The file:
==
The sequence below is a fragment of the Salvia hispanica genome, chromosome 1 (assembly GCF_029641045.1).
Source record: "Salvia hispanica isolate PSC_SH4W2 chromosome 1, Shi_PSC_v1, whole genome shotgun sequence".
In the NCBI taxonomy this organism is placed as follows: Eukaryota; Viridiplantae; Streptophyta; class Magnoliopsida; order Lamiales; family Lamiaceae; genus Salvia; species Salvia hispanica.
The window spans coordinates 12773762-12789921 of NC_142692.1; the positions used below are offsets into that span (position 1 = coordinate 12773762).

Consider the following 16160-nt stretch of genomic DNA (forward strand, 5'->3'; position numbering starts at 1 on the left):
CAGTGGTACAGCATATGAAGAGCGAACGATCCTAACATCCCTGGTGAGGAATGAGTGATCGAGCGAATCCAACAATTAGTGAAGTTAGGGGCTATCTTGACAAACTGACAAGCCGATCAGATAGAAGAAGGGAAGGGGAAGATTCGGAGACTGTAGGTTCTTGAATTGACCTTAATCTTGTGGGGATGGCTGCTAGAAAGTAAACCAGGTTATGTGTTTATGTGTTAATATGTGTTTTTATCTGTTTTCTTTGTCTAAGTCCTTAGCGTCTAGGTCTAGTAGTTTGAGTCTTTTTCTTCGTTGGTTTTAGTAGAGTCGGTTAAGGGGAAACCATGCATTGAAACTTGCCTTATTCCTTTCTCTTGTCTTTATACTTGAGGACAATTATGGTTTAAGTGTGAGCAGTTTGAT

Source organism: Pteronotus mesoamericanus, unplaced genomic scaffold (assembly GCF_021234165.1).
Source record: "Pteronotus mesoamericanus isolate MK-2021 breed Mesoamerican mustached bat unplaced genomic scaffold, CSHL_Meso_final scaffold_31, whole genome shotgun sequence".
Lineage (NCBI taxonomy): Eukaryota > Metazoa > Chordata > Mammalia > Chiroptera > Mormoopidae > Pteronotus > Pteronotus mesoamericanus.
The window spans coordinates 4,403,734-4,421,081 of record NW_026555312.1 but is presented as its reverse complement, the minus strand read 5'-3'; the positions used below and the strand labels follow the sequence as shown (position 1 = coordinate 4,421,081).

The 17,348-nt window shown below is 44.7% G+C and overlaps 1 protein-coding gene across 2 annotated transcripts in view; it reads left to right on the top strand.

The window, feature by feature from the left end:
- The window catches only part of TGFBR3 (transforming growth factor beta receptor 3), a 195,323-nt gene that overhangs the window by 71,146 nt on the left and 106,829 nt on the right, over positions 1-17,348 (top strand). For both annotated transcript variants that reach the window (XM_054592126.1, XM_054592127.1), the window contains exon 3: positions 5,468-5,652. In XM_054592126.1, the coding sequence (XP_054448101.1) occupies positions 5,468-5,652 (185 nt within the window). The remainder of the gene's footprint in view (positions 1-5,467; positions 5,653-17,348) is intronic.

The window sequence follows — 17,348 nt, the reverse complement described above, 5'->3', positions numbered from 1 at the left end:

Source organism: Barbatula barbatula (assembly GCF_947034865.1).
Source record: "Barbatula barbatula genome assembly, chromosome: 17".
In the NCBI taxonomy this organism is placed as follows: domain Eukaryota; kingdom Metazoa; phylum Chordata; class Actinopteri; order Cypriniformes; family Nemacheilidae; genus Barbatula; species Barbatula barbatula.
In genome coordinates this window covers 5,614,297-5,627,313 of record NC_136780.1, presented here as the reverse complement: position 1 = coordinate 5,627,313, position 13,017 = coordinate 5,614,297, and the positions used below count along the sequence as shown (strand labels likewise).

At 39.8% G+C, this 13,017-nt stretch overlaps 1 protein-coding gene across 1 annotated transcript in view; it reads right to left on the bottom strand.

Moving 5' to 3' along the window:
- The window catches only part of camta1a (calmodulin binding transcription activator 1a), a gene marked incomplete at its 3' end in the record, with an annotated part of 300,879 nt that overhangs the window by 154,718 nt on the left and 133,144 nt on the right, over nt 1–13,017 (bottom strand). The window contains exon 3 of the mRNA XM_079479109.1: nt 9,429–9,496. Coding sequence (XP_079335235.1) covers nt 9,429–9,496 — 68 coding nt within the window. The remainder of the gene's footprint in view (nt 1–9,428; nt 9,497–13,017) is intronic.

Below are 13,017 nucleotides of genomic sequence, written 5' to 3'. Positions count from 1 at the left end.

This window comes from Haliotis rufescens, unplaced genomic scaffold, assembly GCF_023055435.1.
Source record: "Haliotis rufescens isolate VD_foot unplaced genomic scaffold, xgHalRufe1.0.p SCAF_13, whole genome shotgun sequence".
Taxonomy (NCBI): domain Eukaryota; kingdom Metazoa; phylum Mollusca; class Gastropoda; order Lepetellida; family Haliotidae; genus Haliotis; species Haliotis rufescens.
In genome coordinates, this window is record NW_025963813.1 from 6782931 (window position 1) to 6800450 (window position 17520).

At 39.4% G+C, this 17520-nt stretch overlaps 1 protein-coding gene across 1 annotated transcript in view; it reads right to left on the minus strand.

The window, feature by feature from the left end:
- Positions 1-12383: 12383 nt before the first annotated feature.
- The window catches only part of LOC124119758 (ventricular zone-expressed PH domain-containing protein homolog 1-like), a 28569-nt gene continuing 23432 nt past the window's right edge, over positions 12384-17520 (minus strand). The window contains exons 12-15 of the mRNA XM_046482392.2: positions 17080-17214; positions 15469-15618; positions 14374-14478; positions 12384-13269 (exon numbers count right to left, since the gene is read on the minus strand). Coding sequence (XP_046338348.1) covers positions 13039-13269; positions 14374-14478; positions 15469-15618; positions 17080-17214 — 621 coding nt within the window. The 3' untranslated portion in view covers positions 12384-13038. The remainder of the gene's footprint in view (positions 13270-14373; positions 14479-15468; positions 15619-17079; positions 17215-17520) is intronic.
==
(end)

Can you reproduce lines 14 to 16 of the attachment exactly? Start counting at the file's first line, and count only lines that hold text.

The window sequence follows — 17,348 nt, the reverse complement described above, 5'->3', positions numbered from 1 at the left end:

Source organism: Barbatula barbatula (assembly GCF_947034865.1).
Source record: "Barbatula barbatula genome assembly, chromosome: 17".